Ultrasound: Just the Facts

For those in the medical field the many uses of ultrasound are well known and recognized as being far more varied than the average person may expect. After all, most people think of ultrasounds as one of the aspects of tracking the development of a baby during pregnancy. But, there are many other ways the ultrasound is used in medicine – as well as some interesting facts about this extremely useful tool.

In addition, most of know the ultrasound is used to give medical professionals a picture of what is happening within the body, but what else do you know about this non-invasive process?  Here are some interesting facts about ultrasound technology – some of which, might surprise you!

Facts about Ultrasound Technology

Perhaps the most well-known fact in the world of ultrasounds- outside its use in pregnancy care – is that there are several animals that use ultrasound, referred to as echolocation, to navigate and survive. These include bats, whales, dolphins and shrews. But, moving to the world of medicine – here are some interesting facts.

·      Though he did not invent it, Robert Hooke (1635 – 1703) noted that he believed it would be possible to study the inside of the body through the use of sound.

·      Ultrasound has been around since 1794, when Italian physiologist, Lazzaro Spallanzani began studying the way bats navigate in the dark. This understanding became the basis for the modern ultrasound physics.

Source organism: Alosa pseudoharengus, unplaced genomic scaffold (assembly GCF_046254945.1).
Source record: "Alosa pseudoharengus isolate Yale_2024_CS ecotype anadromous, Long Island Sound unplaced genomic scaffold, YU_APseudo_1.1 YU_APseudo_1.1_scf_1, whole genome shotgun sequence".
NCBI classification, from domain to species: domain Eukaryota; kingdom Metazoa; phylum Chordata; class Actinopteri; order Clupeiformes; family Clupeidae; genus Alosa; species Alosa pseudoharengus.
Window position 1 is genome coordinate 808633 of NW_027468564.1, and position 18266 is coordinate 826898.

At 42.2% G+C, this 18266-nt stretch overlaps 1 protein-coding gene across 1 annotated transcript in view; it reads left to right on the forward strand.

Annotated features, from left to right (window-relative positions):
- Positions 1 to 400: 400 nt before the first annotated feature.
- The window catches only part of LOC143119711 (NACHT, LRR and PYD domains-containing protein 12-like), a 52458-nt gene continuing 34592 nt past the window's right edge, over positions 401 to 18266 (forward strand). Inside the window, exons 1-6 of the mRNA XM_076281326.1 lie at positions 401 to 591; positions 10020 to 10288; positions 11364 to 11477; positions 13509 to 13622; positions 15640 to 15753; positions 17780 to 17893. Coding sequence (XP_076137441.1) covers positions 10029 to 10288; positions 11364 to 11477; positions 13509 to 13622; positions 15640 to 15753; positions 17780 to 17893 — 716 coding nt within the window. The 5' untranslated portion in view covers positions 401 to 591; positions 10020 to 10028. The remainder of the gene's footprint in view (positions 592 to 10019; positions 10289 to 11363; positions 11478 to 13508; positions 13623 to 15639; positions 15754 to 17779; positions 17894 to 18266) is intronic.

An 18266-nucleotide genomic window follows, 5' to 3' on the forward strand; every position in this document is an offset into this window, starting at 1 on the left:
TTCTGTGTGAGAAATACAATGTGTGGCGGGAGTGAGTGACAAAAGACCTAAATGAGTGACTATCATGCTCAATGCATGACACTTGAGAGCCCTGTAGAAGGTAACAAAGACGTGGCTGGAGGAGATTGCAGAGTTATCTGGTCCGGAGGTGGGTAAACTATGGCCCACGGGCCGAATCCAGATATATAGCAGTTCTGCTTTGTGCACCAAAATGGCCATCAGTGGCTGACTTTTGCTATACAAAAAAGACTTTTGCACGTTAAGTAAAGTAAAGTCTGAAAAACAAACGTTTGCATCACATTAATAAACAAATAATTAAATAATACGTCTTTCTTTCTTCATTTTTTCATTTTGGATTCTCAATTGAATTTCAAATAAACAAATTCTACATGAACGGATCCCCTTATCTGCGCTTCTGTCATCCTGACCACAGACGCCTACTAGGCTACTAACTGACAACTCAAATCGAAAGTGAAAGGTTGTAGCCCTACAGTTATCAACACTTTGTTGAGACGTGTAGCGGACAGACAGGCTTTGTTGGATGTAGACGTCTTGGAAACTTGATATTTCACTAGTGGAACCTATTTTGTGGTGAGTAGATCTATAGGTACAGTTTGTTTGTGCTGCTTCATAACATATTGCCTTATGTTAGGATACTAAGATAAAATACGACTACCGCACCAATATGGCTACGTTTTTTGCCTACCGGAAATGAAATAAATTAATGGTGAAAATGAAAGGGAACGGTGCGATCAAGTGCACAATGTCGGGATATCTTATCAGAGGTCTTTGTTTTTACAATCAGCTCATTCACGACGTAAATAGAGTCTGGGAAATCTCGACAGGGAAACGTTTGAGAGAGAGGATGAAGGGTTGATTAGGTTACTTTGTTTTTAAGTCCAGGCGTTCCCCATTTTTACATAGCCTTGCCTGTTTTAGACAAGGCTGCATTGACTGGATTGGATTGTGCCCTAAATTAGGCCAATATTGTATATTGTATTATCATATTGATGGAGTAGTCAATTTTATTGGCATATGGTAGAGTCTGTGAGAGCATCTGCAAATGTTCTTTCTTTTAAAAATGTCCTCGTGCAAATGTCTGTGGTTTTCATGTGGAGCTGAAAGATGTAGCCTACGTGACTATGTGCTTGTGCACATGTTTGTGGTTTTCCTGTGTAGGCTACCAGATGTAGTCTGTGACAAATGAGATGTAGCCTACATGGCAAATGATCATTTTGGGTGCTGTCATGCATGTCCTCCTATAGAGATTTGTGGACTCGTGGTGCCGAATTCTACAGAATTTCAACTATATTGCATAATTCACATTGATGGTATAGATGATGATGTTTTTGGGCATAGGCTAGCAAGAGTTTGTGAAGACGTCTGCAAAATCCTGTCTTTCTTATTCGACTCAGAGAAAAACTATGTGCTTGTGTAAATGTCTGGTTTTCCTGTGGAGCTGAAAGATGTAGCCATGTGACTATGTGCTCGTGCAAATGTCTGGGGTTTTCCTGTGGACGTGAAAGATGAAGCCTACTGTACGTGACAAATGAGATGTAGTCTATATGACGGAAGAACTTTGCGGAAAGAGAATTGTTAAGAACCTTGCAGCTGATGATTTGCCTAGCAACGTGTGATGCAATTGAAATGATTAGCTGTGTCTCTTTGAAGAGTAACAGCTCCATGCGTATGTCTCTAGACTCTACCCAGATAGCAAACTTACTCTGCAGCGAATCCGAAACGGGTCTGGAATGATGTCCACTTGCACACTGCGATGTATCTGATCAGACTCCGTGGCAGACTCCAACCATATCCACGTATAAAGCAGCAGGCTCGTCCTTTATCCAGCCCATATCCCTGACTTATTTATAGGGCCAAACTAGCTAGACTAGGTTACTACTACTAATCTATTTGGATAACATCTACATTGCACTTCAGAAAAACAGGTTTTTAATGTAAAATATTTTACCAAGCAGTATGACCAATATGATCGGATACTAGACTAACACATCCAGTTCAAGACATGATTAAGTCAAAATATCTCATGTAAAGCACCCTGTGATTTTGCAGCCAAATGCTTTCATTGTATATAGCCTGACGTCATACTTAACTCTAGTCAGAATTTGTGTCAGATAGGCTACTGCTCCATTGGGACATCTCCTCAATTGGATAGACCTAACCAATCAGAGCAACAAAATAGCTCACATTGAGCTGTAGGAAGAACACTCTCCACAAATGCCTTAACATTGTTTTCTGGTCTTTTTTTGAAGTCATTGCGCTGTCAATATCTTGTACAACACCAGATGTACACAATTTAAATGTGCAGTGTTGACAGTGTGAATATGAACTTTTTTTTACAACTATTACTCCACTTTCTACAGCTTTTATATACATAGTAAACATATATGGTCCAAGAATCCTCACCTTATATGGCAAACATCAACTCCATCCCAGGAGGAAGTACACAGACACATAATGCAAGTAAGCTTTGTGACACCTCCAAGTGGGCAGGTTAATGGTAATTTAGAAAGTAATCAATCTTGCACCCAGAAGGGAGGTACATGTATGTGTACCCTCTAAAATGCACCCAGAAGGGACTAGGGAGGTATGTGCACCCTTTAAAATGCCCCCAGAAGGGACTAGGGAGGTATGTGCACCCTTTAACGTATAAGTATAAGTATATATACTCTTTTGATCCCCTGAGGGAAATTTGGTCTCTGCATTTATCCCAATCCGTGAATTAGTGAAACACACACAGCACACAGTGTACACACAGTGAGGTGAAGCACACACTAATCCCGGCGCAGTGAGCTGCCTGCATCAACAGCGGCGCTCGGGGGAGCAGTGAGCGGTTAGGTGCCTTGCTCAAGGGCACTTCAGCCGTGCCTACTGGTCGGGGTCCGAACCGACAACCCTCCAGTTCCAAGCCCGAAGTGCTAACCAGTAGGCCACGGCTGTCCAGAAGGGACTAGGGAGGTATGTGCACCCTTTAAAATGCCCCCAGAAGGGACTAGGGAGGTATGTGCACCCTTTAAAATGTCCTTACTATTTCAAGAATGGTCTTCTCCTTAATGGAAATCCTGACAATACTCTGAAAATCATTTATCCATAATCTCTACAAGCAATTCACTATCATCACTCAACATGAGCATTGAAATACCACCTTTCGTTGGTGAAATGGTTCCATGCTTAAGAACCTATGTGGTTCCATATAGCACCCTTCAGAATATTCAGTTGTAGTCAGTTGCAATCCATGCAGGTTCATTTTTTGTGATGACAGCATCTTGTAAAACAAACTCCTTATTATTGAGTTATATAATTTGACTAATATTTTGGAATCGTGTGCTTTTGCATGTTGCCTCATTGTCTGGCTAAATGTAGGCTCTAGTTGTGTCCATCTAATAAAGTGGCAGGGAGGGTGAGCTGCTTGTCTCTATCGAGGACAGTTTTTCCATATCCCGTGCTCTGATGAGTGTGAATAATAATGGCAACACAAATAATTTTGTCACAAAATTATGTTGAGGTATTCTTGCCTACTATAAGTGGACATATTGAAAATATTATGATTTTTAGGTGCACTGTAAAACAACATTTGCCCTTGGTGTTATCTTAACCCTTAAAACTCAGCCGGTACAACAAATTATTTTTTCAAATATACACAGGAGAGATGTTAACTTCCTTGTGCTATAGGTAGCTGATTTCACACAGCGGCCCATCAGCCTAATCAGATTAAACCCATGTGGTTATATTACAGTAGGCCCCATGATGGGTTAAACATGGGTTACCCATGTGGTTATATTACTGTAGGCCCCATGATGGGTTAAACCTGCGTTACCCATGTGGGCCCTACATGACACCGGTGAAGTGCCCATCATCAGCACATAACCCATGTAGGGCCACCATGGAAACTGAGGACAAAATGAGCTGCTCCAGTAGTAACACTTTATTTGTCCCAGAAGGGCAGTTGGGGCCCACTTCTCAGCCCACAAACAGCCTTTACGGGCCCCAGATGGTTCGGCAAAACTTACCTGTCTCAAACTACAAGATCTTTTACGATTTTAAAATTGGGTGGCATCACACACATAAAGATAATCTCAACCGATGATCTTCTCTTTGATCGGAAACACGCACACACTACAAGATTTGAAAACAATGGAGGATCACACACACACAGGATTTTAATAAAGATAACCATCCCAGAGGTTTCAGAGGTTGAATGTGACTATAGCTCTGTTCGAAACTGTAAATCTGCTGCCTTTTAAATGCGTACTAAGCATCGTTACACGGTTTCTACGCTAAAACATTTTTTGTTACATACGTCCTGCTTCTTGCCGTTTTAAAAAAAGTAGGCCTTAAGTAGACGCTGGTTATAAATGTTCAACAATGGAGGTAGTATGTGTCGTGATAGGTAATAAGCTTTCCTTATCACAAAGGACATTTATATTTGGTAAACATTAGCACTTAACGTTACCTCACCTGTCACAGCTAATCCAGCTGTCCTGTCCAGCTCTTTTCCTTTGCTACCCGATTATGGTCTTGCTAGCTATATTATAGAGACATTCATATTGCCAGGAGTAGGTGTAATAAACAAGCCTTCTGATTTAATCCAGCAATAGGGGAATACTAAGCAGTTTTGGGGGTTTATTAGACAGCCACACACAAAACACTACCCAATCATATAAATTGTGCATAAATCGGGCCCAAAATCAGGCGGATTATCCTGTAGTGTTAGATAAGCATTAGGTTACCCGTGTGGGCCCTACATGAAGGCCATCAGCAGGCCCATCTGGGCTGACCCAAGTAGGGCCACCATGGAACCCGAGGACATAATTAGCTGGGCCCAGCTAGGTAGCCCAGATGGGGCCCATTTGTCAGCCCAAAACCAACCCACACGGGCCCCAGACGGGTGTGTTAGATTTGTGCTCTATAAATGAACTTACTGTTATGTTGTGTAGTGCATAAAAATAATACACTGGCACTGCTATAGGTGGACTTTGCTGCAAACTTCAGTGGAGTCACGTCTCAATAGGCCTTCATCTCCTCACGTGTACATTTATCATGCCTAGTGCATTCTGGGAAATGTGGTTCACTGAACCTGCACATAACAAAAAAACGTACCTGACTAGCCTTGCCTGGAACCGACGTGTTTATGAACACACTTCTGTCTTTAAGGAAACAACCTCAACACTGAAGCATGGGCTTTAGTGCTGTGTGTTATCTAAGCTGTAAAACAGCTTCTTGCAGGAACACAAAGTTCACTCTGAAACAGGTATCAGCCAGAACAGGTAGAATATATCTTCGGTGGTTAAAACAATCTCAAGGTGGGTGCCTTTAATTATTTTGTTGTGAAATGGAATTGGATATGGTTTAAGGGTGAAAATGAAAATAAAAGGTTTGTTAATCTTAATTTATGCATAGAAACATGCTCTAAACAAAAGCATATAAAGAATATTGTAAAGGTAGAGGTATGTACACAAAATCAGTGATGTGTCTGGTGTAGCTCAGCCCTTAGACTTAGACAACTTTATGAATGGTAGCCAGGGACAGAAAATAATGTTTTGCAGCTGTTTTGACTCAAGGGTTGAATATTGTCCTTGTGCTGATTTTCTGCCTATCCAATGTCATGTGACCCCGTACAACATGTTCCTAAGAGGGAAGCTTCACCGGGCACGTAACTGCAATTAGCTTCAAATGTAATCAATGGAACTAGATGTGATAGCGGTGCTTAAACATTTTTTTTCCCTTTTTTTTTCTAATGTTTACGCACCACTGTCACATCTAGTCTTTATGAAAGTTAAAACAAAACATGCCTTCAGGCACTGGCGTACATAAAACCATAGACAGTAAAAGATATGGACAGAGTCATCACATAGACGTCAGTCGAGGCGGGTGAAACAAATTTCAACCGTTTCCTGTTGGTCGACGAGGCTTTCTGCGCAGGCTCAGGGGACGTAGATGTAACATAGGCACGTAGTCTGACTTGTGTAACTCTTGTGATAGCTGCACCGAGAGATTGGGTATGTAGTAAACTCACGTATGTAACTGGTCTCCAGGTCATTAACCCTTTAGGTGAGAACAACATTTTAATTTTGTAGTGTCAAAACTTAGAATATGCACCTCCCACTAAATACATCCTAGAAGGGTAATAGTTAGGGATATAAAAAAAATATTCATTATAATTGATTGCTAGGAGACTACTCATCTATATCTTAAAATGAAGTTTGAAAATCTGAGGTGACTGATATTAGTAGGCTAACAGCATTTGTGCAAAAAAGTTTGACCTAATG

·      The first tests to be conducted using ultrasound technology were done in 1826.

·      In the early years of ultrasound usage, patients had to be completely submerged in water in order to get a reading.

·      Dr. John J. Wild (1914 – 2009) is credited as being the Father of Medical Ultrasound. He is best known for using ultrasound to diagnose cancer.

·      In 1942, Dr. Karl Dussik first used ultrasound to diagnose brain tumors.

·      Other uses for ultrasound technology include veterinary procedures, gallbladder disease, cyst and tumor detection, urological concerns, heart problems and thyroid related issues – to name just a few.

·      In 1957, the Pan Scanner was introduced. It used a rotating transducer that did not require the patient to be fully submerged in water.

·      The first handheld ultrasound scanner was used in the US in 1963.

·      There is such a thing as 5-Dimensioinal ultrasound! It was invented by a group at John Hopkins University and integrated with computer surgical systems in conjunction with 3D ultrasounds. It was patented by Dr. Russell Taylor in 2011.

·      Ultrasound screenings are supported by 90% of cardiologists, neurologist and vascular surgeons.

·      The gel used during an ultrasound is to enable a tighter bond between the skin and  the transducer, thus giving a more accurate reading.

So, the next time you hear the word “ultrasound” don’t be surprised if it is not in reference to a pregnancy. It could be to a long list of procedures and includes much more than one might expect. Still have questions about the use of ultrasound? Give one of the National Ultrasound specialist a call today. We would love to hear from you!